Plenty of Formula 1 teams have taken the opportunity to test a simple version of the 2021 floor modifications in recent races, with at least five teams running them in Friday practice at the Abu Dhabi Grand Prix.
Ferrari, on Charles Leclerc’s car in FP1 then Sebastian Vettel in FP2, Haas (with Pietro Fittipaldi), Renault (Esteban Ocon), Williams (Nicholas Latifi) and Red Bull (Alex Albon) were among those running experimental floors on day one of the 2020 season finale.
The floor changes are part of a package of rule tweaks for 2021 designed to reduce the downforce levels of the car in order to protect the Pirelli tyres.
The Pirellis are carried over for a third season next year, albeit with tweaks to the construction to improve their integrity – or at least, that’s the intention.
These aero changes, estimated to take 10% of the aero load from the cars but with the expectation teams will claw back at least half of that, also include restrictions to the winglets on the rear brakes and to the diffuser vanes.
We’ve seen various teams trying out such floors in the second half of the season.
Most of these test floors are simply a cut-and-shut job such as the bonded-on outboard part of the floor on the Haas, which is marked with a blue line.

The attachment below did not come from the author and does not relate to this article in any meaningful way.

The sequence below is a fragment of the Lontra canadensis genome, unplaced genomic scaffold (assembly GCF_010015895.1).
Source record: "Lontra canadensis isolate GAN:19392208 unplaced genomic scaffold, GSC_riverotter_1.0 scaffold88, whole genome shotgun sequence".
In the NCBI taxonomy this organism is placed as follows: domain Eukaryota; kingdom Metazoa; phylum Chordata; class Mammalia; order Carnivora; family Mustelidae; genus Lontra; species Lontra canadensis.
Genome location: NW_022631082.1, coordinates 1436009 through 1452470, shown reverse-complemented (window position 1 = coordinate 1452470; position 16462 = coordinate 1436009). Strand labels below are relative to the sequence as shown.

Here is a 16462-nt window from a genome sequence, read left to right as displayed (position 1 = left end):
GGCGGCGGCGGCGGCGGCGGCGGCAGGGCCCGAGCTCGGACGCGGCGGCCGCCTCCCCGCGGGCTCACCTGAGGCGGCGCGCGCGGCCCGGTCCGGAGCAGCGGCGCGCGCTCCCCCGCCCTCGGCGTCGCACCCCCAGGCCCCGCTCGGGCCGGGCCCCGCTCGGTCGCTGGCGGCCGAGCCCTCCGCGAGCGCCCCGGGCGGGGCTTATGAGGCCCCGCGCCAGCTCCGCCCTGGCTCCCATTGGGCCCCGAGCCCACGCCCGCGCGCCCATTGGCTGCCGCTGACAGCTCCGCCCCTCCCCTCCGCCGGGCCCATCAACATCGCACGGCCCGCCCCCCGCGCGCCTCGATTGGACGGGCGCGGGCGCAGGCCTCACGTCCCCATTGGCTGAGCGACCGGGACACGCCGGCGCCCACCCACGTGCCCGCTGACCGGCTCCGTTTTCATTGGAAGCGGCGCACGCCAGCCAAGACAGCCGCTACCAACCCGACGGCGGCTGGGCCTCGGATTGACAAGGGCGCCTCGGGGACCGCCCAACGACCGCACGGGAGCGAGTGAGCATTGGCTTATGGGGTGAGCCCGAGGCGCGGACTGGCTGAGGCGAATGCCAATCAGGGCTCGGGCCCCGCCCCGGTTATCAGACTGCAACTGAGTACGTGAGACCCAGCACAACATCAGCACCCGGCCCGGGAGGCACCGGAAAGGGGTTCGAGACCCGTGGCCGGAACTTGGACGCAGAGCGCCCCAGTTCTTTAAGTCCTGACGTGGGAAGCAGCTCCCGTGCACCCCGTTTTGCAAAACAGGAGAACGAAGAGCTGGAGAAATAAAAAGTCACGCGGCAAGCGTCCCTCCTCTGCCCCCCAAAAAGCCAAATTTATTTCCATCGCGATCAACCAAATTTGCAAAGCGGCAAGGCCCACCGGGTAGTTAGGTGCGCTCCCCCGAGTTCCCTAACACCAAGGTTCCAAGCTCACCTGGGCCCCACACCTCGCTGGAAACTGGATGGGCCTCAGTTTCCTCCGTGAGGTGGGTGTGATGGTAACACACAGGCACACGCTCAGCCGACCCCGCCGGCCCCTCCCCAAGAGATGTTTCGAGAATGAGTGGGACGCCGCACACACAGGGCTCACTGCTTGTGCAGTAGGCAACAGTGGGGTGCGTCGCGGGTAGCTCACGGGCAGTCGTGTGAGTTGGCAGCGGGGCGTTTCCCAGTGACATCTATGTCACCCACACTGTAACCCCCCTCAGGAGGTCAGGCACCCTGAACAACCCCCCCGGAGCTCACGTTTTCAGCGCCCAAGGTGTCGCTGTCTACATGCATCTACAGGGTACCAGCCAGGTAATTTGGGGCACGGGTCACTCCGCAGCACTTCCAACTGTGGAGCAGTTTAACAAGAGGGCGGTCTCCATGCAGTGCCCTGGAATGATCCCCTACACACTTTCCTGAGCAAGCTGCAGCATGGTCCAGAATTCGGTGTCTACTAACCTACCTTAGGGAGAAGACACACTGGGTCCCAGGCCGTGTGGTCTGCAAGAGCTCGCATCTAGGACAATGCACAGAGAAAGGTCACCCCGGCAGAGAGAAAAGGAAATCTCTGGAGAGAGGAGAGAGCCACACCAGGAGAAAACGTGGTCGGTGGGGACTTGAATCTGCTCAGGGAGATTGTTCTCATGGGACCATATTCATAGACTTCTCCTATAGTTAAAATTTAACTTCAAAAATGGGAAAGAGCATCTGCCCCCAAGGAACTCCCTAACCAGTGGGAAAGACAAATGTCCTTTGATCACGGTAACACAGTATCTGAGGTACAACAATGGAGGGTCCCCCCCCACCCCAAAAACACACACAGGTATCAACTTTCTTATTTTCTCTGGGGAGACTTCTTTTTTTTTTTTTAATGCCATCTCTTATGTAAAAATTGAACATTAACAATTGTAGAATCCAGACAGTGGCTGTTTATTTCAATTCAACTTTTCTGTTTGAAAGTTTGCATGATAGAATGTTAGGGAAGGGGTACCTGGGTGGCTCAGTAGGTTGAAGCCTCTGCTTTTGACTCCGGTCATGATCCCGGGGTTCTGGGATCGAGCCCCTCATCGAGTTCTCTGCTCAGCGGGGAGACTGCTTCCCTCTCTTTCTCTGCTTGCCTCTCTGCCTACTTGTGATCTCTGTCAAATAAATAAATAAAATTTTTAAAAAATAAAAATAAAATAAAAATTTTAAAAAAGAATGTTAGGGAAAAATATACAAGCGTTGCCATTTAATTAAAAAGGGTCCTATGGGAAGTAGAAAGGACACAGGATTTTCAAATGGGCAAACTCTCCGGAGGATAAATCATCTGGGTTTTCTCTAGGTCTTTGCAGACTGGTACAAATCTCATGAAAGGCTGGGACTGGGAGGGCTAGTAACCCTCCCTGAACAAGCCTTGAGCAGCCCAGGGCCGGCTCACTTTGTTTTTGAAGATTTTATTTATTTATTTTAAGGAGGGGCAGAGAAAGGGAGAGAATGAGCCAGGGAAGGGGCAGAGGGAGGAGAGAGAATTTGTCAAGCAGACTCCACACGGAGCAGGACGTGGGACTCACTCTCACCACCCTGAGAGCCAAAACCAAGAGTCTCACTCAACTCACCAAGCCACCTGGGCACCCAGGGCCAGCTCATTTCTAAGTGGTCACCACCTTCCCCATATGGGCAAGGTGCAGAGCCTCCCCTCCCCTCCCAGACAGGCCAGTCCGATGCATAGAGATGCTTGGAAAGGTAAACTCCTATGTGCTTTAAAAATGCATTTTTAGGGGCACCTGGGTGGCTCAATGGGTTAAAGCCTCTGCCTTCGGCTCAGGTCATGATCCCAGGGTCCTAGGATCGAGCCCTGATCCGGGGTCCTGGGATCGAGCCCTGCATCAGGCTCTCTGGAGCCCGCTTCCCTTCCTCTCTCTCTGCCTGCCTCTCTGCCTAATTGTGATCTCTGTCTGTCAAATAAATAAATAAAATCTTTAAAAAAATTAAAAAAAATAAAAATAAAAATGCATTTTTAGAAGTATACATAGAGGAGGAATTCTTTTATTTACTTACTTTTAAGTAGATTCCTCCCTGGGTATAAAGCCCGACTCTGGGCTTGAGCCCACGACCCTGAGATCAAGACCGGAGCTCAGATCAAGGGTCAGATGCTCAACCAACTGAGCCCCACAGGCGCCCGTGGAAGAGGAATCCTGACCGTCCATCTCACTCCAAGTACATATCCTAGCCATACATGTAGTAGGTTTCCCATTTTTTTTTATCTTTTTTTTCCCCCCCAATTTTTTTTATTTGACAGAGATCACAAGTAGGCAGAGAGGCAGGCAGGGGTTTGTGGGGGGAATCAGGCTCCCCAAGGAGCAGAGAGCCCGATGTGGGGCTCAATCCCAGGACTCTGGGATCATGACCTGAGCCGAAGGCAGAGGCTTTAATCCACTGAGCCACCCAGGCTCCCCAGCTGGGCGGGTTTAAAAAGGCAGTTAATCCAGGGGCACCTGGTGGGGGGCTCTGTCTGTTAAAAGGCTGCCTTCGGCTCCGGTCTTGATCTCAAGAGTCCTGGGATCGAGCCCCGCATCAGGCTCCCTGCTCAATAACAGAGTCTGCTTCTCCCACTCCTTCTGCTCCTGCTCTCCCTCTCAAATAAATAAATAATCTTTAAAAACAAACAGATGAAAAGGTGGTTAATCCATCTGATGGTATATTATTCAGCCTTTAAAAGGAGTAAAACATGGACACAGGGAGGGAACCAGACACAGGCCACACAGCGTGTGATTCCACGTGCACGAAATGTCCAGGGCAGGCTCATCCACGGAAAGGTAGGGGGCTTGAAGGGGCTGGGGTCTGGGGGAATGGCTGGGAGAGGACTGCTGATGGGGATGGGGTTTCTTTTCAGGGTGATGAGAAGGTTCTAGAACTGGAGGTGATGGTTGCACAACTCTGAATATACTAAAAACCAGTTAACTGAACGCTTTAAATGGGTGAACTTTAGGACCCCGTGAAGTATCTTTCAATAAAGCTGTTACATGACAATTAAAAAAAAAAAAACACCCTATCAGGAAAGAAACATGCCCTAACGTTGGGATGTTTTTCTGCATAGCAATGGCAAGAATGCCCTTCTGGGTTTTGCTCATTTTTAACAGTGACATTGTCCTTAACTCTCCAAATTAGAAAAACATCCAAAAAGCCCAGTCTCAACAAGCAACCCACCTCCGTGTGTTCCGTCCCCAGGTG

Most teams have approached the modifications in the same way and it’s only a first stab so far.
But it will be fairly representative and give the teams some data to work with when they set about the design of the actual 2021 car’s underfloor.
Track to windtunnel correlation is very difficult with any aerodynamic component working near the ground, so this short test will give a better understanding of its characteristics. The red line on the Haas floor shows the amount of floor that has been removed.
The ‘exclusion zone’ round the rear tyres will make it harder to seal the underfloor in this area, something that will be made even more difficult by the longitudinal slots in the floor also being banned next year. There is also a diagonal cut in the floor that means it narrows towards the rear.
I did a more in-depth column on the 2021 changes earlier this year, which illustrates most of the change, including shortened diffuser strikes and restrictions on the brake duct winglets.
These are all high-downforce-producing aerodynamic components, so as developments on any other areas of the car for 2021 are fairly limited, it’s important teams focus on the areas of these regulation changes.
All changes are based on reducing downforce, so if you can keep what you have in 2020 then you will have done a good job.
In this first session in Abu Dhabi, Fittipaldi was around three seconds slower than Haas team-mate Mick Schumacher’s unmodified Haas.
There’s not to much to read into that as both of them are fairly new to Formula 1, but it’s the only sort of back-to-back we have and it confirms that there are performance losses.